You’ve probably been in a selling situation before where the sale was on a good track and then you said something like, “Oh, and let me show you one other thing that we can do for you…” And then the sale suddenly started to fall apart, because the prospect wasn’t interested in that bell or whistle. They probably said something like, “Um, I don’t really need that. This isn’t relevant to me at all.” Then you had to backtrack and scramble to get things moving in the right direction again…
You can avoid situations like this by only presenting to the prospect’s challenges.
One of the most powerful ways to present to prospects is to use case studies. You can kick off presentations with quick examples that are similar to the prospect’s situation. It might sound something like this: “You know, we were recently working with a client who was dealing with these exact same types of challenges, A, B, and C—and here’s what we did.” Tell the story of when you fixed another client’s situation to demonstrate how you’re going to help them. The prospect can’t argue with a true story, because it’s a true story.
Use case studies as a way to springboard into the actual offering and what you’re going to do for them. This is an effective way to connect their challenges to the solution you’re presenting.
If you’re looking to close a sales deal, you should also be getting consistent feedback during the solve phase. This should be a two-way dialogue that helps to ensure the prospect is fully engaged. When you’re sharing information about a particular part of your offering, use “feedback loops” to make sure the prospect is on the same page with you. It might sound something like this: “What we’re planning to do here is A, B, and C. Does that make sense in your particular situation?” And then they’re going to just nod their head and say yes. Or you might say, “What we’re going to do here is X, Y, Z. Can you see how that would be useful for you?” They’re going to nod and say yes. That’s what getting feedback is all about.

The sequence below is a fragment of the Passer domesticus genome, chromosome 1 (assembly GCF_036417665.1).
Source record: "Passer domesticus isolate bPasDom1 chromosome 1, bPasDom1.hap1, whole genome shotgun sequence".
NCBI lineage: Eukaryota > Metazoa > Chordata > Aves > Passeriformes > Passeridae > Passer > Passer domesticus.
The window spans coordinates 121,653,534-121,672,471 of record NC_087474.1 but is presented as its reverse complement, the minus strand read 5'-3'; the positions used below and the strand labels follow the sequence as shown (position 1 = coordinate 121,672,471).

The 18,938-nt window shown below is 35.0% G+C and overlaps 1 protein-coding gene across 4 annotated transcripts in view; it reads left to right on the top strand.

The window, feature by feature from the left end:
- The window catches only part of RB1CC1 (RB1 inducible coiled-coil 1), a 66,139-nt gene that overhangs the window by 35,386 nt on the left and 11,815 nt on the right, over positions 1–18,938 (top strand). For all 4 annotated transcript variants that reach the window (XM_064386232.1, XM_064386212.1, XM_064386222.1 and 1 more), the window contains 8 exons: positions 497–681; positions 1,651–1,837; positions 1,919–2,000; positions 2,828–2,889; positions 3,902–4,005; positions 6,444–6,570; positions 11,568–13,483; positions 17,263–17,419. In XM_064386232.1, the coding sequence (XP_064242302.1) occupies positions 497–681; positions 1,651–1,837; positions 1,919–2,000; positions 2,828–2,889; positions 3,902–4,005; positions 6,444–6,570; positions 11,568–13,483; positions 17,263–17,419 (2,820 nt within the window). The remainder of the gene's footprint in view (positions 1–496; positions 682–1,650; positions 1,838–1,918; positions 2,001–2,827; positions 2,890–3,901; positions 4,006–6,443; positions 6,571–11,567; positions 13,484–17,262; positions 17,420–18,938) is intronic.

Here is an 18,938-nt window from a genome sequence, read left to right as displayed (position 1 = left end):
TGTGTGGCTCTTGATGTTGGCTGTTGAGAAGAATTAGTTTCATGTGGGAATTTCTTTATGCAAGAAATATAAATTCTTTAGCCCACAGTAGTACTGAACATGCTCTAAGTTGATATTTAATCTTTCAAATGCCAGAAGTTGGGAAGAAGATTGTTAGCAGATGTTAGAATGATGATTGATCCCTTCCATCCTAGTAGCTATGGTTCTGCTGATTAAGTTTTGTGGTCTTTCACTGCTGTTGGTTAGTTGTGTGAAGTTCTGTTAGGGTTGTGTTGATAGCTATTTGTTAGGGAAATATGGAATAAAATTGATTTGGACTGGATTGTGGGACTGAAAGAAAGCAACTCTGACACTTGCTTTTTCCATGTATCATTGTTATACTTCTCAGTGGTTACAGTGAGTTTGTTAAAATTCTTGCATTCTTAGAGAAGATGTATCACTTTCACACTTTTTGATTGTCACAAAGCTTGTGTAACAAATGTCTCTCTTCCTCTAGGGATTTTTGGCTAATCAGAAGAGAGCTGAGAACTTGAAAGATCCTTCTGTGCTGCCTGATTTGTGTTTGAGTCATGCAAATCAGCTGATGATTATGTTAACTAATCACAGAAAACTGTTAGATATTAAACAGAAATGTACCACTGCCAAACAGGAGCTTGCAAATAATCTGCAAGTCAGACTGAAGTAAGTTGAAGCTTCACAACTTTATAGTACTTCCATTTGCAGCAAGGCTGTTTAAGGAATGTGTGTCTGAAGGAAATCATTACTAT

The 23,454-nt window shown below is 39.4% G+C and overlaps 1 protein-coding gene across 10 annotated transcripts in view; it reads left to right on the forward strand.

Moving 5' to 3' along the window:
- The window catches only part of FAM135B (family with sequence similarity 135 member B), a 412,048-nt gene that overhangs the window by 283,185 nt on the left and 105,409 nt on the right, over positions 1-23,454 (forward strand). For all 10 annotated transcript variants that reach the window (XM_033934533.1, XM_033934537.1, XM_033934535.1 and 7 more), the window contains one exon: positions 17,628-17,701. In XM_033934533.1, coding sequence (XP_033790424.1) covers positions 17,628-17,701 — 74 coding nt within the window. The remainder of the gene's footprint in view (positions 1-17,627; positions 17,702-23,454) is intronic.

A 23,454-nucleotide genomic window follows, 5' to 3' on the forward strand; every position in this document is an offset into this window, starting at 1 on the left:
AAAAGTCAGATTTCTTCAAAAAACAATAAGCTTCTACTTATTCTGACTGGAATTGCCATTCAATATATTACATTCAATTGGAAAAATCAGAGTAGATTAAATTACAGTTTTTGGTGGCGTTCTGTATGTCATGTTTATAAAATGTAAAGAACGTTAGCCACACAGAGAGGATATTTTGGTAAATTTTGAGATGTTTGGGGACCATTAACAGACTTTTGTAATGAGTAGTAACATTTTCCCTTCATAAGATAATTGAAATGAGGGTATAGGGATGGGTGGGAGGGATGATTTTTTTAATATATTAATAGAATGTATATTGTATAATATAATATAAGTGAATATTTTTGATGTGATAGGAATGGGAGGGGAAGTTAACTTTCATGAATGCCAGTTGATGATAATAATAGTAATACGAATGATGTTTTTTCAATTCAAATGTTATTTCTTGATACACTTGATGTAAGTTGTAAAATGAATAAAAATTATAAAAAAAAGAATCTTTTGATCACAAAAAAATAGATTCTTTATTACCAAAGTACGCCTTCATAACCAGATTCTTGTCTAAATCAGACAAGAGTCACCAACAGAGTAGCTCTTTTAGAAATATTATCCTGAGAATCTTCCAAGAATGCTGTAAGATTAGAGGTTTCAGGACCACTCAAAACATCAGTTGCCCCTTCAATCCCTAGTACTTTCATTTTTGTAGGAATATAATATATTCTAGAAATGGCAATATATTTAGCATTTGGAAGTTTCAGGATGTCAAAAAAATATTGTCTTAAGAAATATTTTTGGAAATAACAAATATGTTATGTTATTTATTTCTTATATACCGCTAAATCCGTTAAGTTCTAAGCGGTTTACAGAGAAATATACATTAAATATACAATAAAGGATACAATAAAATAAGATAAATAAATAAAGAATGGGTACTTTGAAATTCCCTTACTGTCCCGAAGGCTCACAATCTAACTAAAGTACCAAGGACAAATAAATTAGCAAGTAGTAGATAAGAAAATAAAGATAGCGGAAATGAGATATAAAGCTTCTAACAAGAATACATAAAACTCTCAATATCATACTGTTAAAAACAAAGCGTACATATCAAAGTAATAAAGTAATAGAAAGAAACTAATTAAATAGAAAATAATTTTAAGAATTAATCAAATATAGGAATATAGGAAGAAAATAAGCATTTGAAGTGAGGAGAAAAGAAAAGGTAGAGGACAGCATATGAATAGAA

And by the way, if they say, “No, that doesn’t make sense,” that’s a good response, too. You need to know if you’re not on the same page so you can course-correct. So much of the solve phase is making sure it’s not a one-way monologue where you just drone on about your offering. Instead, make it a two-way dialogue that truly engages the prospect and you’ll be on your way to closing a sales deal.
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About the Author Marc Wayshak
Marc is is the best-selling author of three books on sales and leadership, including the highly acclaimed titles Game Plan Selling, The High-Velocity Sales Organization and his forthcoming book, Sales Conversations, Mastered.
Marc is a contributor to Inc, HubSpot, Fast Company, Entrepreneur Magazine, and Huffington Post Business. He also hosts a popular YouTube channel on sales strategy with over 103,000 subscribers.
Marc helps thousands of people his data-driven, science-based approach to selling that utilizes all the best tools available to sales organizations today.